It was another day of missed opportunities. I was awake at 5 am, ready for new experiences in Hampi. We were supposed to observe the sunrise from Anjaneya hill as per schedule but our trek leader himself got up at 6 am and by that time hiking up Anjaneya hill was a lost cause.

I wandered around the open spaces near our lodging. it was pleasant with no vehicular pollution or noises in the serene surroundings.

By the time everyone was ready, it was already 9 am. We drove down to Anegundi, the nearest town where we took our breakfast in one of the local dhabas. The idlis, served by a lovely lady were delicious. Just across the street, a wooden Rath was stationed. These chariot like structures are used during the rath festival in these parts.

From there the bus dropped us off near Talwar Gatta, where a ferry helped us across to the other side. Honestly, I was a bit scared, since they didn’t have any life jackets and one is always hearing about ferries toppling over in India.

History of Hampi

Hampi, believe it or not, the whole town is a UNESCO World Heritage Site. It was traditionally known by many names, the prominent ones being Pampapura or Pampakshetra. These names were derived from Pampa which was the name of the river Tungabhadra in those ancient times.

The recorded history of Hampi goes back a long way. Archaeologists have discovered rock edicts from the time of Emperor Asoka in Bellary, not very far from here, dating 269-232 BCE, suggesting this region could have been a part of the Maurya Empire way back in the 3rd century BCE.

Along-with the prosperity of the Vijaynagar empire, Hampi became a centre of religious and educational activities. But I would be biased to other dynasties if I only sing praises of the Vijaynagara kings. Hampi had already gained quite popularity by the 10th century. Inscriptions at Virupaksha temple, a kilometer along the Tungabhadra, are evidence to Chalukya kings making land grants to the temple.

Later between the 12th and 14th centuries CE, kings of the Hoysala Empire also built temples dedicated to the goddess Durga and lord Shiva. During this time, Hampi had almost become a secondary home of the Hoysala kings.

With time, it went on to become the epicenter of the Vijayanagar Empire in the 14th century. Chronicles left by Persian and European travelers, particularly the Portuguese, state Hampi was a prosperous, wealthy and grand city near the Tungabhadra River, with numerous temples, farms and trading markets.

By 1500 CE, Hampi was considered the world’s second-largest medieval-era city attracting traders from Persia and Portugal. Unfortunately, nothing lasts forever and the splendor of Hampi attracted many invaders. In 1565, the Vijayanagar Empire was attacked and defeated by a coalition of Muslim sultanates. Its capital was conquered, pillaged and destroyed by sultanate armies leaving the heritage city in ruins. It is said these invaders looted the city over a period of six months, snatching the valuables and burning all that remained to the ground.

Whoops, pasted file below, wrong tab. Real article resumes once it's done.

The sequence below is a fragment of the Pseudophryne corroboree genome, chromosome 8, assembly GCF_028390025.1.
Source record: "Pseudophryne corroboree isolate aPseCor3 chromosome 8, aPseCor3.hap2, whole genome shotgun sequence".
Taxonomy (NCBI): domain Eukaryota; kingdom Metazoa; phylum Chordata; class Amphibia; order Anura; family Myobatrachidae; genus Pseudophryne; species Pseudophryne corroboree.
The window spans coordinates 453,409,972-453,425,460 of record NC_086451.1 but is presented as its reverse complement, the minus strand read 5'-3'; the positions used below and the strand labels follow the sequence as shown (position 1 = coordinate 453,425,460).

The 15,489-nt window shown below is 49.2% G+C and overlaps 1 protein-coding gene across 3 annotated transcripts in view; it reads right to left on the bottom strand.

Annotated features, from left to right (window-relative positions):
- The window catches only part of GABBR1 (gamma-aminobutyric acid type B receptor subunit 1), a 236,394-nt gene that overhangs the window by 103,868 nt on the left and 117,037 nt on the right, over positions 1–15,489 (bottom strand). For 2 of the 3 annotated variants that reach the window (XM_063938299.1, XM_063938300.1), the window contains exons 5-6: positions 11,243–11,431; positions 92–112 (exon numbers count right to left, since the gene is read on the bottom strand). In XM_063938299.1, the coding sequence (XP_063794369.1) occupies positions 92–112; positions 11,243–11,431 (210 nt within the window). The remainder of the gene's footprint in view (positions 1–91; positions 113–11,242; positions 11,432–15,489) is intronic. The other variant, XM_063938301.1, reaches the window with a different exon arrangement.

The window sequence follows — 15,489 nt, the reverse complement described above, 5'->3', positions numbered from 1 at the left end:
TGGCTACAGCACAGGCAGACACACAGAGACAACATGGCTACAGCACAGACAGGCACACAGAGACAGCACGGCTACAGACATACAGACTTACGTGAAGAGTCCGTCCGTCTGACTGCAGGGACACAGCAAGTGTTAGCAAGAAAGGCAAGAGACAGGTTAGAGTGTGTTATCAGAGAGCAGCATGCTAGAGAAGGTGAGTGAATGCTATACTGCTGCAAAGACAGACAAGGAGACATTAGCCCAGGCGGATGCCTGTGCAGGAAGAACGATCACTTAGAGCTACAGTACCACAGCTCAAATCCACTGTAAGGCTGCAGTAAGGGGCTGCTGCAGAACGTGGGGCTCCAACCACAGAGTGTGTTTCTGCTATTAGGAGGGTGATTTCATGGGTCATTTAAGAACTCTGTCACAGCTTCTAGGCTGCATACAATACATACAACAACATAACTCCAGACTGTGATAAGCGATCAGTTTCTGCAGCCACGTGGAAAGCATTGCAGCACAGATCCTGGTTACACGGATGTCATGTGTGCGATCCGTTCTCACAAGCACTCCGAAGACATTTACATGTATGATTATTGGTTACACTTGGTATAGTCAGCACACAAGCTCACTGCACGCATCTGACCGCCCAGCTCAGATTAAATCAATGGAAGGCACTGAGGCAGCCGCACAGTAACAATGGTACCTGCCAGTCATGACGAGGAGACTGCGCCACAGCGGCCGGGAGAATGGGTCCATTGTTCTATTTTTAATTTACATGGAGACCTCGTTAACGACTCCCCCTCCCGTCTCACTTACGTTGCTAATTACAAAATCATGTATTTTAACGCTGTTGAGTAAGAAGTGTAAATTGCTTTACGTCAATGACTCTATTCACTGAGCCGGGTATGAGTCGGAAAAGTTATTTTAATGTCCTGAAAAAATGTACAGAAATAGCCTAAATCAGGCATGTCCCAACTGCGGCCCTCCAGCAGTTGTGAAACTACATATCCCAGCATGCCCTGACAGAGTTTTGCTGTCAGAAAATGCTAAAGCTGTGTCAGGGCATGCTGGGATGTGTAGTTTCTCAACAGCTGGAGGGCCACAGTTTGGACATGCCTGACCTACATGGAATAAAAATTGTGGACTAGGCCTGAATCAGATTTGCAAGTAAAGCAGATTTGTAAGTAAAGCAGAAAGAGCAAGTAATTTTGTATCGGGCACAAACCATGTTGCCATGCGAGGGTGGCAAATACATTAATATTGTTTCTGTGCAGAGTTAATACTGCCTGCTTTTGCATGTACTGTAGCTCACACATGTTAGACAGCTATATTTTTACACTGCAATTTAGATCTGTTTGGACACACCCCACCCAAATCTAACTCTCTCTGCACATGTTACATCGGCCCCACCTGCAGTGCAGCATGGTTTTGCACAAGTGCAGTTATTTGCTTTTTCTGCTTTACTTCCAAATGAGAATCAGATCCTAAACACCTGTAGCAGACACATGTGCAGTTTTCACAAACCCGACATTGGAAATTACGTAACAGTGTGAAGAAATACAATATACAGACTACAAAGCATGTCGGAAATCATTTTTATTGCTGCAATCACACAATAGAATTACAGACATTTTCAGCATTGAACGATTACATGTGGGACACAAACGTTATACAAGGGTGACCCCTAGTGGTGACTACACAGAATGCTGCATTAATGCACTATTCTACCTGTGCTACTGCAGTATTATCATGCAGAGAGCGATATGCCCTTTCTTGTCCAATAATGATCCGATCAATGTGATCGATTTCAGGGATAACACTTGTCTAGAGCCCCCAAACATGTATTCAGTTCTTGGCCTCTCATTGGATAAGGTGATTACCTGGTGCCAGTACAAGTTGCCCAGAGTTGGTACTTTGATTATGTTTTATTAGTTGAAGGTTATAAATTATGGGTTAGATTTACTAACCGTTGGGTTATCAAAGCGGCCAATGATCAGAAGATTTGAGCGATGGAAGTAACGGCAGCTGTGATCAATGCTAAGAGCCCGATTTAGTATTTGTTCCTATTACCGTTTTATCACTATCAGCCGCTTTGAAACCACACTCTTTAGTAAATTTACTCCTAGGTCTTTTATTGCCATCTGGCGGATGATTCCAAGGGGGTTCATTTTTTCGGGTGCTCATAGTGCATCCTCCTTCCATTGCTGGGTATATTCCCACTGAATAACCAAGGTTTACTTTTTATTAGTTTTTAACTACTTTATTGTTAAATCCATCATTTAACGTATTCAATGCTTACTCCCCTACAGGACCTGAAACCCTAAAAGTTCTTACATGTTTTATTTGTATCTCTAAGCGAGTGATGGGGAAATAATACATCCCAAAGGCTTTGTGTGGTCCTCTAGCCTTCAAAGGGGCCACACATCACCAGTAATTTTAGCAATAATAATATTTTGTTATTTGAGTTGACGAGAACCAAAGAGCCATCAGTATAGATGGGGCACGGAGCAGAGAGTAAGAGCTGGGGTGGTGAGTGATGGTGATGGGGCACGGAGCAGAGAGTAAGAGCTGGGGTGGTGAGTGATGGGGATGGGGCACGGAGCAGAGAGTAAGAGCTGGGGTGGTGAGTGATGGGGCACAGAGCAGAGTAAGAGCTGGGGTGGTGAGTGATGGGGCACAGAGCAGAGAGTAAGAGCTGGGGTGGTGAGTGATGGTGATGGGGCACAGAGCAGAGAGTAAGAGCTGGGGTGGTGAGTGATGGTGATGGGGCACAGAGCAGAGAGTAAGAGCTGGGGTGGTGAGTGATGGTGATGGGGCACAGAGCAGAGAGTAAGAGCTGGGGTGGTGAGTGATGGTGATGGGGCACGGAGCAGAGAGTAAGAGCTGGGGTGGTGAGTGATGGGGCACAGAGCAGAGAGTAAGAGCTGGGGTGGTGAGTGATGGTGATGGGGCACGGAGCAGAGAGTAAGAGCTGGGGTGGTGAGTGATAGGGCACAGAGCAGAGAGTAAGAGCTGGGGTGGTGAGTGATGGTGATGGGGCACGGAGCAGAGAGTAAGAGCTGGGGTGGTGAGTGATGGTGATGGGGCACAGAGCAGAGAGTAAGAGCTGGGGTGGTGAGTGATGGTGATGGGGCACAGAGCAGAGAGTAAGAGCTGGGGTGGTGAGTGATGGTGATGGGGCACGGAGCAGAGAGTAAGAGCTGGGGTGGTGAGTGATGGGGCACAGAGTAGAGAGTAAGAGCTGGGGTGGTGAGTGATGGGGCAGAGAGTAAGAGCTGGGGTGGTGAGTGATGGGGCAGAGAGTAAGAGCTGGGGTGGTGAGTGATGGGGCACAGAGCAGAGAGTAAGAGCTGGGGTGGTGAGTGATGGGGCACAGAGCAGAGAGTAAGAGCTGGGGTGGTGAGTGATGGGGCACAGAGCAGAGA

History of  Vittala Temple, Hampi

After a short walk from the river, I found myself at the parking area for Vittala Temple. From here visitors can either wait for a buggy or simply walk to the temple, which is a bit of a distance away. A queue had already built up, so if you desire a peaceful experience please come early. While others in my trek group waited for the guide, I made my way to the temple.

The Vittala temple was originally built in the 15th century AD, during the reign of King Devaraya II (1422 – 1446 A.D.), one of the rulers of the Vijayanagara Empire. Many successive kings have expanded and enhanced the temple campus during their regimes to the present form.

Records from the 16th centure redfer to this complex as “Vitthala.” The temmple complex extends over a distance of about a kilometer. The temple was called the Vijaya Vittala predominantly. In one of the records, it is also mentioned as Kanada Vitthala. It is assumed that the “Vijaya” in the name Vijaya Vitthala indicates a celebration victory.

The road leading to the temple is in a completely ruined state. This road was once the location of a thriving market place. The market was known as the Vittala Bazaar and was famous for horse trading. The ruins of the market can be seen on both sides of the road.

The buggy dropped me off near the entrance tower. One typically accesses the campus through the eastern gate, next to which the ticket counter is located. Behind the ticket counter lies the remains of a township called Vittalapura that existed around this temple complex. The first foundations of the temple were laid around 1505 CE. The eastern gate or gopuram was constructed between the years 1513 to 1516.

The Vittala temple complex

The temple is built in the form of a sprawling campus with compound wall and gateway towers. There are many halls, pavilions and temples located inside this campus. The iconic temple has amazing stone structures such as the incomparable stone chariot and the fascinating musical pillars.

The Vittala Temple is also known as Shri Vijaya Vitthala Temple. It is dedicated to Lord Vitthala, an incarnation of Lord Vishnu. An idol of Vitthala-Vishnu was enshrined in the temple.

Notable among the structures are the shrine of the Goddess (Devi shrine), Maha Mantapa or main hall (Sabha Mantapa or congregation hall), Ranga Mantapa, Kalyana Mantapa (marriage hall), Utsava Mantapa (festival hall), and the famous Stone Chariot.

The Vijaya Vitthala temple is a stupendous creation of the Vijayanagar artists with few paralells in the architectural history of medieval India. The main attractions of the Vittala Temple are listed below:

Stone Chariot of Vittala Temple